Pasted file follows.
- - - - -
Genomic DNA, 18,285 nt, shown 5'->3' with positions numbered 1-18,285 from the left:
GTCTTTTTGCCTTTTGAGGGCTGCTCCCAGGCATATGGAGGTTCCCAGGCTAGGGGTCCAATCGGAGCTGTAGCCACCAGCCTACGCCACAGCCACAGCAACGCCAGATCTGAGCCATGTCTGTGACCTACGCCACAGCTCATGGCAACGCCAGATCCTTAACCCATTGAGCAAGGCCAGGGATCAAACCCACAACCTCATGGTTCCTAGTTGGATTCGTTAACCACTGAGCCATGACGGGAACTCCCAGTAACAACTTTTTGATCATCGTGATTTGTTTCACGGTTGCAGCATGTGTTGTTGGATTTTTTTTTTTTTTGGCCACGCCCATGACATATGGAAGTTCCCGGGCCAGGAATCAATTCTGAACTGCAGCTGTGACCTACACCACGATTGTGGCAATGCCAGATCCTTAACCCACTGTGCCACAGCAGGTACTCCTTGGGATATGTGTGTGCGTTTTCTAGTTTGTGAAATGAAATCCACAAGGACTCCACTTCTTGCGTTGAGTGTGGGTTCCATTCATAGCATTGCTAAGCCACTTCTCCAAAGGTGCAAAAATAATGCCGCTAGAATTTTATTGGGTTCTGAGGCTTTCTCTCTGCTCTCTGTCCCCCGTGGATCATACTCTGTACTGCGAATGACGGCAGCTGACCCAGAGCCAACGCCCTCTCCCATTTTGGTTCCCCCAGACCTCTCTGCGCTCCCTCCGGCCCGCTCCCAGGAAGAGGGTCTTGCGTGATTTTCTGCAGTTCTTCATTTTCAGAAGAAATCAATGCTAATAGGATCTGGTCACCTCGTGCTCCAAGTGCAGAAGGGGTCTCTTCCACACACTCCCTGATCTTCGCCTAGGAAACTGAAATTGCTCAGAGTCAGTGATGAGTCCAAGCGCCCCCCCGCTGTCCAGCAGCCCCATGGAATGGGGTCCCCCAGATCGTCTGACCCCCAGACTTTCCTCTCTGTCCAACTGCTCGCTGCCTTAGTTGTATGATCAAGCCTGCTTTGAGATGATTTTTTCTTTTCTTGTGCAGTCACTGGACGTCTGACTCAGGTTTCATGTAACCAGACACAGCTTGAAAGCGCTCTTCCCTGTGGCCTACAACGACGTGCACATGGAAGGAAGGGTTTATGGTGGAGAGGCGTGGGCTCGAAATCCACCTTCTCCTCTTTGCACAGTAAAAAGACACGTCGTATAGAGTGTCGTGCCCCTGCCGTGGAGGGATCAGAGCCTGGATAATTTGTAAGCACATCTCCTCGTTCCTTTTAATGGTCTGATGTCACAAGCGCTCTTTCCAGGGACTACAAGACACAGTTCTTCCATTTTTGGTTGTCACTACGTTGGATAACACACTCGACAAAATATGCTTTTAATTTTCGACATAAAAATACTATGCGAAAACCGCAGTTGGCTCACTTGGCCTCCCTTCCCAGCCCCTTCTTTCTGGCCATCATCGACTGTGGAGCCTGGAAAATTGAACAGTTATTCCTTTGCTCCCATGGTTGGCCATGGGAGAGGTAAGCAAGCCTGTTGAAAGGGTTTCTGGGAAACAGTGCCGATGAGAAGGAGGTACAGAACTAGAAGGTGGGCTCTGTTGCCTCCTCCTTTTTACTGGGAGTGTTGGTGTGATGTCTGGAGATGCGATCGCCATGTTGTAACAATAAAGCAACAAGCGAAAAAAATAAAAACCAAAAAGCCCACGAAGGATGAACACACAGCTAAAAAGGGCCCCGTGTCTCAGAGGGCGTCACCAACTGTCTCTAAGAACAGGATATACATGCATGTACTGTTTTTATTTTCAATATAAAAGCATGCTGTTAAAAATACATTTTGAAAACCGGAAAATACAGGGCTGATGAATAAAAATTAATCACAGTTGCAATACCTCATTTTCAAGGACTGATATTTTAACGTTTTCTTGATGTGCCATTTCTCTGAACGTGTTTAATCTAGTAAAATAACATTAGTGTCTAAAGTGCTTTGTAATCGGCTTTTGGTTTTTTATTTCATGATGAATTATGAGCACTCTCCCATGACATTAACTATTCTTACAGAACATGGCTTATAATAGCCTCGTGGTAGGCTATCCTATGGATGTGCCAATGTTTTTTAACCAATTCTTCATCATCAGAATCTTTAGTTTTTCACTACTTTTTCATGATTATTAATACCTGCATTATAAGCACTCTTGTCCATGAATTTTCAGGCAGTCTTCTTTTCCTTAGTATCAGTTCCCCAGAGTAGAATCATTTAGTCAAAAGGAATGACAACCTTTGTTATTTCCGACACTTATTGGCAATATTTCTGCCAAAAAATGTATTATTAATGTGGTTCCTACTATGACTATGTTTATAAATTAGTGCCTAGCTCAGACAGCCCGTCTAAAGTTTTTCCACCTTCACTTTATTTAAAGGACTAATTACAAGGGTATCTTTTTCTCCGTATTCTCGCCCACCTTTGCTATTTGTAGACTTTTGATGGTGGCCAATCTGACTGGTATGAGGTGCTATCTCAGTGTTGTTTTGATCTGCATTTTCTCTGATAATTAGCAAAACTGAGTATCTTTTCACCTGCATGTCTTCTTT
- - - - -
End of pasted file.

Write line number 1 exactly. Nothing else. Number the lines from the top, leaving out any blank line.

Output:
Genomic DNA, 18,285 nt, shown 5'->3' with positions numbered 1-18,285 from the left: